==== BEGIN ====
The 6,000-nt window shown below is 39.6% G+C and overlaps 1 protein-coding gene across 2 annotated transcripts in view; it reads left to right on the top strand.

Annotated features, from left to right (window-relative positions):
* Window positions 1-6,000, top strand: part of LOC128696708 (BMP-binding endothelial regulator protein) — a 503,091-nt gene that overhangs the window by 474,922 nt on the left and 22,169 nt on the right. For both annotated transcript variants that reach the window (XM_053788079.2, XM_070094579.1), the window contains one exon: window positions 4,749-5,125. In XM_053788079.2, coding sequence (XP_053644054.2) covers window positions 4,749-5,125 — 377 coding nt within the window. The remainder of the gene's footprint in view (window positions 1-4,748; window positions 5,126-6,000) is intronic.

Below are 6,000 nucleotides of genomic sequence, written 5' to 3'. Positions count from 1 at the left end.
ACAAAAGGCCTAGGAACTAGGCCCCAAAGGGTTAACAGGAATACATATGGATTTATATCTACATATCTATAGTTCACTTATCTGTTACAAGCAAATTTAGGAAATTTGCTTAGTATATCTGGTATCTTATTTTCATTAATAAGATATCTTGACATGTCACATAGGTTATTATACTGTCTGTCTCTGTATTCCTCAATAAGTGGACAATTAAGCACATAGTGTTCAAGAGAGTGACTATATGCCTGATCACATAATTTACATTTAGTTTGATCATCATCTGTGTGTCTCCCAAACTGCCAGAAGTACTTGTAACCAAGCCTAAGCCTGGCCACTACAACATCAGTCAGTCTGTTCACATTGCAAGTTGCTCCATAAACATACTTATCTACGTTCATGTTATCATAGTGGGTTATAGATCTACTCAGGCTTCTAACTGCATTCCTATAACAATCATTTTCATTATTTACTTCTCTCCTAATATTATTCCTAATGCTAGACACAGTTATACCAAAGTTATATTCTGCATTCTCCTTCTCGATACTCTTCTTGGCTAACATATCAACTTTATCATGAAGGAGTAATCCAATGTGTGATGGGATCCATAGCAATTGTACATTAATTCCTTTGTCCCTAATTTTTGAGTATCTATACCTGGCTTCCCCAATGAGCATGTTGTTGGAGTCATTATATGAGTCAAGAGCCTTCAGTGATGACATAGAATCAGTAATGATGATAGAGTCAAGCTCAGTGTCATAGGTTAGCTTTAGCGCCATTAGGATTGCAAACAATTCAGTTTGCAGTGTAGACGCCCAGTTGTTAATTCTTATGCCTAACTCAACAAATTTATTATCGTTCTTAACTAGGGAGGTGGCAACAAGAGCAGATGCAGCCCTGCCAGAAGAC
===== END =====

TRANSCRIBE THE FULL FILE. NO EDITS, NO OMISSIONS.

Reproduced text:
The 6,000-nt window shown below is 39.6% G+C and overlaps 1 protein-coding gene across 2 annotated transcripts in view; it reads left to right on the top strand.

Annotated features, from left to right (window-relative positions):
* Window positions 1-6,000, top strand: part of LOC128696708 (BMP-binding endothelial regulator protein) — a 503,091-nt gene that overhangs the window by 474,922 nt on the left and 22,169 nt on the right. For both annotated transcript variants that reach the window (XM_053788079.2, XM_070094579.1), the window contains one exon: window positions 4,749-5,125. In XM_053788079.2, coding sequence (XP_053644054.2) covers window positions 4,749-5,125 — 377 coding nt within the window. The remainder of the gene's footprint in view (window positions 1-4,748; window positions 5,126-6,000) is intronic.

Below are 6,000 nucleotides of genomic sequence, written 5' to 3'. Positions count from 1 at the left end.
ACAAAAGGCCTAGGAACTAGGCCCCAAAGGGTTAACAGGAATACATATGGATTTATATCTACATATCTATAGTTCACTTATCTGTTACAAGCAAATTTAGGAAATTTGCTTAGTATATCTGGTATCTTATTTTCATTAATAAGATATCTTGACATGTCACATAGGTTATTATACTGTCTGTCTCTGTATTCCTCAATAAGTGGACAATTAAGCACATAGTGTTCAAGAGAGTGACTATATGCCTGATCACATAATTTACATTTAGTTTGATCATCATCTGTGTGTCTCCCAAACTGCCAGAAGTACTTGTAACCAAGCCTAAGCCTGGCCACTACAACATCAGTCAGTCTGTTCACATTGCAAGTTGCTCCATAAACATACTTATCTACGTTCATGTTATCATAGTGGGTTATAGATCTACTCAGGCTTCTAACTGCATTCCTATAACAATCATTTTCATTATTTACTTCTCTCCTAATATTATTCCTAATGCTAGACACAGTTATACCAAAGTTATATTCTGCATTCTCCTTCTCGATACTCTTCTTGGCTAACATATCAACTTTATCATGAAGGAGTAATCCAATGTGTGATGGGATCCATAGCAATTGTACATTAATTCCTTTGTCCCTAATTTTTGAGTATCTATACCTGGCTTCCCCAATGAGCATGTTGTTGGAGTCATTATATGAGTCAAGAGCCTTCAGTGATGACATAGAATCAGTAATGATGATAGAGTCAAGCTCAGTGTCATAGGTTAGCTTTAGCGCCATTAGGATTGCAAACAATTCAGTTTGCAGTGTAGACGCCCAGTTGTTAATTCTTATGCCTAACTCAACAAATTTATTATCGTTCTTAACTAGGGAGGTGGCAACAAGAGCAGATGCAGCCCTGCCAGAAGAC